It is only now that we appear at the time of greatest susceptibility to a recession, based on history. So, is now the time to be scared and highly defensive? Our risk signals do not suggest anything is imminent, which explains why we sit with little dry powder within our investment strategies. We think there are some fundamental reasons why our risk measures are constructive.

Let’s start by looking at the savings rate in the U.S. economy. The adjacent graph illustrates cash relative to the gross domestic product in the economy. Pandemic-related stimulus efforts markedly increased savings, aiding consumer spending and economic growth. Though the amount of extra savings has diminished in the past few quarters, it remains historically elevated. This indicates that consumer spending might remain robust as individuals draw down these additional savings. Considering our economy’s strong reliance on consumption, it would not be surprising to see robust economic performance until the savings level reverts to its historical norm.

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Description automatically generated with medium confidence How long will that be? The two charts in the figure below help with that question. They show, on a quarterly basis, how fast the excess is being spent. The top chart shows the composition of consumer savings since the pandemic. The orange bars represent the large fiscal stimulus placed into the system, while the green bars identify consumer spending. Consumers have been spending more than they have made in income (blue bars), made possible by their higher savings. The bottom chart shows the working off of that excess savings. We still have a way to go, but a sizable dent has been made in savings accounts.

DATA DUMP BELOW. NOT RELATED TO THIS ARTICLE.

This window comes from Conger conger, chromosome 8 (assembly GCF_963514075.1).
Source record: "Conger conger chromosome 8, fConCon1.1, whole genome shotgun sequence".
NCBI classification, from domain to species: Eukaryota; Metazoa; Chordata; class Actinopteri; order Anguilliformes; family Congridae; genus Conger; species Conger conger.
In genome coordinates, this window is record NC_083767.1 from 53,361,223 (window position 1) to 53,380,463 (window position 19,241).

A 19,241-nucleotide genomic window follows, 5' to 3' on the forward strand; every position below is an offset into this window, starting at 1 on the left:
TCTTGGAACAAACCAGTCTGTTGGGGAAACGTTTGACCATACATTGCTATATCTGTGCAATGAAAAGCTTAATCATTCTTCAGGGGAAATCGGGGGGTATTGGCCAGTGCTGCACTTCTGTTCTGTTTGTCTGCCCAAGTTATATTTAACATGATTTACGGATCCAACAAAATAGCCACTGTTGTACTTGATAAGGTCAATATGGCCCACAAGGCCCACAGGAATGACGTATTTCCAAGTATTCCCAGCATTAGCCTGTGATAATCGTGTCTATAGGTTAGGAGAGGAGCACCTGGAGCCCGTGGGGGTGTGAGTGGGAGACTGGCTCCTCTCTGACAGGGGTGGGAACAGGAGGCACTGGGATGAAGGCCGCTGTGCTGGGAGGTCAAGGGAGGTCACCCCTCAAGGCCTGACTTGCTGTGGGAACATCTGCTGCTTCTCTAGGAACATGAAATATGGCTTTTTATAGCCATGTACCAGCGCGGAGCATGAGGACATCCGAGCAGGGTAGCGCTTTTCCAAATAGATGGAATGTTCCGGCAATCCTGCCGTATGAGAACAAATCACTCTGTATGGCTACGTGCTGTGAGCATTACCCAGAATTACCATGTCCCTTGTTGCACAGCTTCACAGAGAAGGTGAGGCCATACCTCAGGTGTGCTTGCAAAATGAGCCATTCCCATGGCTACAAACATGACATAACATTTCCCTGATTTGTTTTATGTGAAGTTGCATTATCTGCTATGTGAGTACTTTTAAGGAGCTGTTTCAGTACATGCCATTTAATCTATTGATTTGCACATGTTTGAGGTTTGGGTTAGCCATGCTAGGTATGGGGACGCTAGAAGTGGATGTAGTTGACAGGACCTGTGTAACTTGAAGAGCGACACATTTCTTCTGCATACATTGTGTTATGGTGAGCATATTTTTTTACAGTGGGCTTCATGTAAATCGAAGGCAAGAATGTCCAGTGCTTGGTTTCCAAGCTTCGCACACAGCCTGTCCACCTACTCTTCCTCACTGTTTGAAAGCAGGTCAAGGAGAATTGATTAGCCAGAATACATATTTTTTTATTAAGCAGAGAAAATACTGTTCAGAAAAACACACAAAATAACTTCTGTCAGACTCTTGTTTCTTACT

Likely because consumers with full pockets are still spending, companies have continued to need employees, leaving unemployment near the bottom of its historical range. It would be a first if we had a recession while still at full employment. Therefore, let’s try to assess what will be needed to see unemployment rise.

The nearby chart shows the relationship between unemployment and the current demand for labor. Known as the Beveridge Curve, the chart plots the job vacancy rate (job openings as a percentage of all jobs) on the vertical axis and the unemployment rate on the horizontal axis. The light gray grouping of data points depicts the period after the pandemic when we experienced relatively high job vacancy levels, with high levels of unemployment. During that time, there was a mismatch between those looking for work and available jobs, causing the curve to push out compared to more normal times (depicted by the grouping of points in blue). The dark gray dots are nearly vertical, showing the change in job openings has not yet impacted unemployment. If we are moving back to a more normal environment, it could be argued we will need to see continued declines in job openings before we see any impact on unemployment. And with little job loss, it would be difficult to see a strong headwind to consumer spending and economic growth.

The above commentary highlights several reasons why we have yet to experience the economic contraction many have been anticipating. But, just because we haven’t experienced a recession yet does not mean one will not occur. We have often said that at Auour, we aim to go around economic storms by holding higher levels of cash. Earlier in the year, we mentioned that we were pivoting back into the market, riding the edge of the storm. We continue on that path, watching for darker clouds before we move into a deeper level of defensiveness.